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Observation is Key

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Observation is a key skill for our little homeschool scientists to possess.

Observation is a key ability for all scientists to possess. It is one of those skills that we should emphasize in our homeschool science plans.

But what exactly is observation?

Webster’s says:

  • Observation — an act or instance of noticing or perceiving, an act or instance of regarding attentively or watching.

Simply put, observation is taking the time to look at the things going on around you.

What is observation? And why is it a key skill to teach as part of your homeschool science plan?

It’s intentionally watching what is happening right in front of you.

Our students need to frequently exercise their observation muscles so that they will become strong. There are many ways you can do this in your homeschool, but two of the primary tools you can use are nature study and scientific tests.

Observation in Nature Study 

Nature study at its core is about taking a closer look at the natural world around us.

Students look at their environment and note the plants and animals they see. They attempt to detect the movement and behaviors of the animals in the area. They note the similarities and differences between the different flowers they observe.

In essence, they search for science in nature using their powers of observation.

Nature study empowers the students to examine and learn about their environment as they exercise their observations muscles.

It can be a scheduled part of your week or a natural extension of your life. But either way, nature study is an indispensable tool you use to increase your students’ observation abilities.

Observation in scientific tests 

Scientific tests, otherwise known as experiments, examine the principles of science in a controlled environment. 

In the educational setting, these tests serve as the hands-on application for what our students are learning in science. There are two main types of scientific tests that we as homeschoolers routinely use—scientific demonstrations and experiments.

A scientific demonstration allows the students to see the principles of science firsthand. The teacher introduces the students to the scientific method through modeling the process for them. The student focuses on observing what is happening, absorbing the information and storing it for later use. While the student may participate, the teacher remains the driving force behind this type of scientific test.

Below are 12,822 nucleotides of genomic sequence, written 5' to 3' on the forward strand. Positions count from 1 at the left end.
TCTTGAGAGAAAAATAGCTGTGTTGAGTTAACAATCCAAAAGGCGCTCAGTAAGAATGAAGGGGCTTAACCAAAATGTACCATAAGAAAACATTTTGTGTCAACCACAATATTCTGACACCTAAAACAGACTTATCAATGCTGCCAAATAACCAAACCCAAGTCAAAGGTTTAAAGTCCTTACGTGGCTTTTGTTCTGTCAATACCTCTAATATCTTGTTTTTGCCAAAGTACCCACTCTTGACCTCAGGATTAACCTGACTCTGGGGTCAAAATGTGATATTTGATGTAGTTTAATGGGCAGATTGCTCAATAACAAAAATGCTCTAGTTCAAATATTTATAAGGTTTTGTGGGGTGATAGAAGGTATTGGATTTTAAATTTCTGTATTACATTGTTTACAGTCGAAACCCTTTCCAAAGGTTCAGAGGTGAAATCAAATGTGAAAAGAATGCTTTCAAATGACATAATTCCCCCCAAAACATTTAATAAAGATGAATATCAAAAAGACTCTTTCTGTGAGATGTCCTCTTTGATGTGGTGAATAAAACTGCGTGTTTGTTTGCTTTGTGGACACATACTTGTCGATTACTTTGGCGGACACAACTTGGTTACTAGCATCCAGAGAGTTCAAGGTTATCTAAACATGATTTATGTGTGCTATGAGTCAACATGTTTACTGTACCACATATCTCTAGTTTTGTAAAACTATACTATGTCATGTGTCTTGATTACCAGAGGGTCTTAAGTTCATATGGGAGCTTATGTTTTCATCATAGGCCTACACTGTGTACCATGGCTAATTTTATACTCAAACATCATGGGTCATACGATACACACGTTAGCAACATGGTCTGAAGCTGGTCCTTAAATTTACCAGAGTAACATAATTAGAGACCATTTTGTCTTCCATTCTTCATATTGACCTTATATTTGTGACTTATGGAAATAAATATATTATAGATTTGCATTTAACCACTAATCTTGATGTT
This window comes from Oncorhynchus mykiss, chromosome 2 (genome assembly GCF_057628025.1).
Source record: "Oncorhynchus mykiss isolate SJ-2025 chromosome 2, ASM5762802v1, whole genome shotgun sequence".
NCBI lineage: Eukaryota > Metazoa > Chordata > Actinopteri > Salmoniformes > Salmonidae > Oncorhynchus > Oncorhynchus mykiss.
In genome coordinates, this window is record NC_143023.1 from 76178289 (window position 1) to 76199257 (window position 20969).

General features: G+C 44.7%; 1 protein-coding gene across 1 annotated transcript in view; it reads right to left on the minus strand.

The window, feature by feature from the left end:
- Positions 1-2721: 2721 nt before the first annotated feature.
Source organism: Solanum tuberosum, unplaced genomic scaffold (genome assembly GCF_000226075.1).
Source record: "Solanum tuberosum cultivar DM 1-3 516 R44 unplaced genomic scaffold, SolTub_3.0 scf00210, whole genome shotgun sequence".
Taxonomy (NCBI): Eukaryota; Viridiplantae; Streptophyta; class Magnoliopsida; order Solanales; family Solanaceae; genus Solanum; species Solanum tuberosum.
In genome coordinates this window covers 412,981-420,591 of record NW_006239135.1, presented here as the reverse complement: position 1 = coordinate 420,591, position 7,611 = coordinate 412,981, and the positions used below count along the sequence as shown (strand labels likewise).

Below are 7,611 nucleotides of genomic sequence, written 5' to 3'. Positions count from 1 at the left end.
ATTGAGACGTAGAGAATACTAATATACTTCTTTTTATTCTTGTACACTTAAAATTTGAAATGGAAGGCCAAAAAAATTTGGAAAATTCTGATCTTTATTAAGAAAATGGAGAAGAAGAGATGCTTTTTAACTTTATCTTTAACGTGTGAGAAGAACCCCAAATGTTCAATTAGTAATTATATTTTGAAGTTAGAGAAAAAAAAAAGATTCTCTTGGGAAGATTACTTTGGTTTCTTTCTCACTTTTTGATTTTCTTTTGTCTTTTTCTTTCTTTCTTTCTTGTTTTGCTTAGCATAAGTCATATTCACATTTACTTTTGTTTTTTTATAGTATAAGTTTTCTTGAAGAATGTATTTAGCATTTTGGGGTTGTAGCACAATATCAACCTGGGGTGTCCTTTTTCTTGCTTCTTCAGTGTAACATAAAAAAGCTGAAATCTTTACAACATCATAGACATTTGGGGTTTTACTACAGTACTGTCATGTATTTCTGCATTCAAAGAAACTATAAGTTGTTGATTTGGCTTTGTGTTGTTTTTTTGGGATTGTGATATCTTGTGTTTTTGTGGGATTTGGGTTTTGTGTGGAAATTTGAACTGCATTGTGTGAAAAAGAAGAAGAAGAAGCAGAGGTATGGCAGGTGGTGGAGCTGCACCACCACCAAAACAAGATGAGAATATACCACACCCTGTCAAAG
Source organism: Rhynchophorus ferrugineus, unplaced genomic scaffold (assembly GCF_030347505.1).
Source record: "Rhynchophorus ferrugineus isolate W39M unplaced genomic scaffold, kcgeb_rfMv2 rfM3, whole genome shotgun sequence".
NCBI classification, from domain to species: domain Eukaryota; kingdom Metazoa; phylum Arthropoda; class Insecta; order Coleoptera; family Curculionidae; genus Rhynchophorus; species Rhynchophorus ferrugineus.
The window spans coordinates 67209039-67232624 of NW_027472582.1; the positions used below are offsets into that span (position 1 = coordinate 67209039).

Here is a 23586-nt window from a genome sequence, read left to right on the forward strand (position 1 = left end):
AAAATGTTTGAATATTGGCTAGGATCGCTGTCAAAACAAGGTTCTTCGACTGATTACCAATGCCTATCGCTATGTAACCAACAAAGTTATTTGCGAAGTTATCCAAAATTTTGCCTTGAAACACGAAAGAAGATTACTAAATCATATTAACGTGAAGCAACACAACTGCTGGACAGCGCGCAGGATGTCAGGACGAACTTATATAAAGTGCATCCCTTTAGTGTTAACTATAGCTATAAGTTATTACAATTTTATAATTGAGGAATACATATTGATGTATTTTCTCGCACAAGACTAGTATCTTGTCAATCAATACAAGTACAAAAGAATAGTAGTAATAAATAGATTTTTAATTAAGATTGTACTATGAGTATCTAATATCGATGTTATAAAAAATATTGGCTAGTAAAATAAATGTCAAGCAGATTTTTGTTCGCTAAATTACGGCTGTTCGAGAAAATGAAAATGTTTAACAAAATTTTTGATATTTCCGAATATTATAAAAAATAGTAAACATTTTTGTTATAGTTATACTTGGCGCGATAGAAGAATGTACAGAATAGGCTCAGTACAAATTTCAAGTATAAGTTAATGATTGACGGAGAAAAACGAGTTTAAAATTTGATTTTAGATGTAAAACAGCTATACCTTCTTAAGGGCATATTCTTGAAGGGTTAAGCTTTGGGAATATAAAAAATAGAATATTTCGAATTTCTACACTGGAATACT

Using scientific demonstrations early on will help to develop the students’ powers of observation.

An experiment is a test or trial done for the purpose of discovering something unknown or validating a theoretical principle. In the educational setting, the student is the driving force behind the experiment, while the teacher plays a more supervisory role.  In this type of scientific test, the students are observing a new aspect of science that was previously unknown to them.

Experiments serve to exercise and strengthen the students’ powers of observation.

Generally, we use scientific demonstrations in the early years and move into experiments as the students grow older.

Both of these types of scientific tests require the students to observe. And for this reason, scientific tests are a vital tool for teaching your student's observation skills.

Wrapping it Up

Both nature study and scientific tests will build your students’ powers of observation. You can choose to use only nature study or rely solely on scientific demonstrations and experiments. Or you could choose to blend these two methods as you seek to instill in your students how to observe.

Either way, teaching the foundational skill of observation must be an integral part of a good homeschool science plan.

This article was written by our author, Paige Hudson. If you want to receive more articles just like this straight to your inbox, sign up for our newsletter in the box below or click here.

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  • Paige Hudson
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